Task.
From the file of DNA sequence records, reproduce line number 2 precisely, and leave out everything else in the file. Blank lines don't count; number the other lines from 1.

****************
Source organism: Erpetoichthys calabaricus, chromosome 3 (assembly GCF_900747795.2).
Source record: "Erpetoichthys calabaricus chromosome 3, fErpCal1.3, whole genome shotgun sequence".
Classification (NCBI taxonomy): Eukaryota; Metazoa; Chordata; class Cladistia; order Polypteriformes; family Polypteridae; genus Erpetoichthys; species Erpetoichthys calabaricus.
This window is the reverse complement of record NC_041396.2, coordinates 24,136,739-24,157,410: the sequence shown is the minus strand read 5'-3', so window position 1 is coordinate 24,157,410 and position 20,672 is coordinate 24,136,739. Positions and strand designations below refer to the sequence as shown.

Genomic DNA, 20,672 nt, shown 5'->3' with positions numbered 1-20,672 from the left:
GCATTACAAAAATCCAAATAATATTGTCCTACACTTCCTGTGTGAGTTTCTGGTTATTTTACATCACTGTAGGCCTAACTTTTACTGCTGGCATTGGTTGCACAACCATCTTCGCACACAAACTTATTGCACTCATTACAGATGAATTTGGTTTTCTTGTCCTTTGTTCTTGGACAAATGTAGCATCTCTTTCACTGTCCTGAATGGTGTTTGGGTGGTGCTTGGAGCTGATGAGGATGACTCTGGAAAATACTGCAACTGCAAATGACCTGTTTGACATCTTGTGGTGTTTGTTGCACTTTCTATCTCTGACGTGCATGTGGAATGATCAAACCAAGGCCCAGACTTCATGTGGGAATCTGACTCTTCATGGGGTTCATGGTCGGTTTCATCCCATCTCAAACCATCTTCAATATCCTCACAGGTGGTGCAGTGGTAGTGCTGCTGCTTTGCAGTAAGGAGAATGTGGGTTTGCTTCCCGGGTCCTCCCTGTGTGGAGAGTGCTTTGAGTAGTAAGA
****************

Source record: "Erpetoichthys calabaricus chromosome 3, fErpCal1.3, whole genome shotgun sequence".